In all industries, there comes a time when a business must evaluate a piece of equipment that is nearing the end of its lifespan and ask an important question: can it be repaired or does it need to be replaced?

For many industries, there’s a bit of wiggle room when it comes to squeezing a few more uses out of a piece of equipment. After all, what’s the worst that can happen if you continue using a laptop that’s on its last leg or an appliance that’s out of date?

On the other hand, safety and fall protection equipment is an area where you can’t afford to take chances.

Here’s how you can determine when it’s time to ditch your current equipment and invest in a newer (and safer) model.

Don’t exceed the manufacturer shelf life.

OSHA says that it’s up to the product manufacturer to set a reasonable and safe expiration date. For many products, this shelf life is around 5 years, although depending on the product and its purpose, it may be more or less than that.

If your equipment is nearing or has reached the end of its lifespan as determined by the manufacturer, it’s a good idea to go ahead and have it replaced, even if there are no visible defects.

While equipment that has been particularly well-cared-for could potentially outlast its expiration date, is it really worth the risk? There’s often no way of knowing how the internal structures within your equipment have held up over the years, even if everything looks fine on the outside.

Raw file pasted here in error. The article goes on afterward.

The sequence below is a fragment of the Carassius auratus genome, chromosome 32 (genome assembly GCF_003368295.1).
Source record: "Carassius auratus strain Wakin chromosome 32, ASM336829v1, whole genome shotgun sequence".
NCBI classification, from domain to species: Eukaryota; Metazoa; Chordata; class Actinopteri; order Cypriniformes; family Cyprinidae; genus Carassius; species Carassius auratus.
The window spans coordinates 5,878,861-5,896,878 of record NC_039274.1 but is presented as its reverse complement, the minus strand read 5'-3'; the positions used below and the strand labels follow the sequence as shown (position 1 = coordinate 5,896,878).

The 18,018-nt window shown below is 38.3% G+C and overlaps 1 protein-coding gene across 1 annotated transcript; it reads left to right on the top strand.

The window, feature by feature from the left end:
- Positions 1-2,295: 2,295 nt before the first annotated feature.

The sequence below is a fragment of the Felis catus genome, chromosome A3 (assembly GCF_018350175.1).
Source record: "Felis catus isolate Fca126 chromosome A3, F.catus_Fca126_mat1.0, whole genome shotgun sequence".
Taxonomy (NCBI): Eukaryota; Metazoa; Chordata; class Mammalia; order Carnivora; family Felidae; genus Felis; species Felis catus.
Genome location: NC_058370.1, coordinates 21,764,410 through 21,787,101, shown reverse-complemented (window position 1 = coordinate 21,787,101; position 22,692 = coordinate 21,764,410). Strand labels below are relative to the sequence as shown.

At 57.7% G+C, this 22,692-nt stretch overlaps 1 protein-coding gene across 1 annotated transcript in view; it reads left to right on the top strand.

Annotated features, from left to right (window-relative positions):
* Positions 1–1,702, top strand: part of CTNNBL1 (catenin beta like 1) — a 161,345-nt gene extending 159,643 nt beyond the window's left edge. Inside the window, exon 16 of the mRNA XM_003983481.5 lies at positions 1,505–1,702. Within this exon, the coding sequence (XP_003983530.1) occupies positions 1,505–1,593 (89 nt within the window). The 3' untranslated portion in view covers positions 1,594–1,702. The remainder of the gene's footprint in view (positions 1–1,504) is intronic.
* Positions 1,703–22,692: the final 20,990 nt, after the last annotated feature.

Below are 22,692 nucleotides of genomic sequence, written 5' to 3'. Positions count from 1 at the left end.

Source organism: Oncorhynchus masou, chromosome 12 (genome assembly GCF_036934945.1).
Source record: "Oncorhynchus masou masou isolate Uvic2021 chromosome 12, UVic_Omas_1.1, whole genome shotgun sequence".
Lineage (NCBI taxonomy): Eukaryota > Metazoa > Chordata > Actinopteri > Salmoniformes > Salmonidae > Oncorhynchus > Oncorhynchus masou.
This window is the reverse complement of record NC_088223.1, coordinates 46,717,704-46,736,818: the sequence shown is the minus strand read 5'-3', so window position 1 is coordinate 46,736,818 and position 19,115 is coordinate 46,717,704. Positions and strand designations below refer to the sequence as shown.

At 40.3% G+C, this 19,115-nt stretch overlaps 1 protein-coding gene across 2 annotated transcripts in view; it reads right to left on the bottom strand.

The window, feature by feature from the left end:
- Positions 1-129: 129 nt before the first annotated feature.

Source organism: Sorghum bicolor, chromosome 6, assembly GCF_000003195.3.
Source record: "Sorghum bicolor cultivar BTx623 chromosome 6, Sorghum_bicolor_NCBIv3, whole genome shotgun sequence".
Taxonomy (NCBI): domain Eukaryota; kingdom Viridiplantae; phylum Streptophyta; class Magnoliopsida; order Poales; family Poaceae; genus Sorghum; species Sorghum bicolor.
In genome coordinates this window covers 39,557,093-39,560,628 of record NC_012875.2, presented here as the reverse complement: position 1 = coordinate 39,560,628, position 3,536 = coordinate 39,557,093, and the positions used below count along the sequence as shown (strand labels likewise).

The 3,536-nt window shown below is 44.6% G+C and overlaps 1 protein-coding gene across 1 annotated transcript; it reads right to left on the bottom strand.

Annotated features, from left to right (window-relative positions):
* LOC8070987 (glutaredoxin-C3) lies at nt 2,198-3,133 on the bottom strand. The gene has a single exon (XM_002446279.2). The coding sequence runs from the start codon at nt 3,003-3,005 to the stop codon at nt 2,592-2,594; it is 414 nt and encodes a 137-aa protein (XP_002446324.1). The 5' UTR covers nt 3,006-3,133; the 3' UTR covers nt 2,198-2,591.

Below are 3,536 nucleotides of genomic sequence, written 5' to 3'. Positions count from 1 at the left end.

Don’t use any equipment that has visible deterioration.

If your fall restraint or arrest system has visible signs of wear-and-tear – like loose stitching, frayed edges, chemical damage, loose or distorted grommets, loose or bent rivets, or other cracks, dents, and deformations – go ahead and replace it. From harnesses to ropes and buckles to hardware, your fall protection equipment should not have any visible defects or signs of damage – even rust!

All these forms of deterioration can weaken your equipment and cause it to malfunction. In other words, equipment that has any of these or other signs of damage is no longer qualified to do its job and keep users safe.

Discontinue using any equipment that has been involved in a fall.

OSHA states that, “Personal fall arrest systems and components subjected to impact loading shall be immediately removed from service and shall not be used again for employee protection until inspected and determined by a competent person to be undamaged and suitable for reuse.”

In other words, once a personal fall arrest system has been used during a fall (and subjected to the associated force and impact of arresting a fall), it has served its purpose and should be removed from service. Some companies will actually go so far as to destroy a fall protection system that has already been deployed during a fall in order to ensure it is not used again.

 

Replacing your fall protection equipment at the right time is an important step in remaining OSHA-compliant and minimizing the risk of serious injuries.

 

Partnering with a fall protection specialist who understands the ins and outs of fall safety can make a big difference to your company’s safety record. Contact us today to learn more.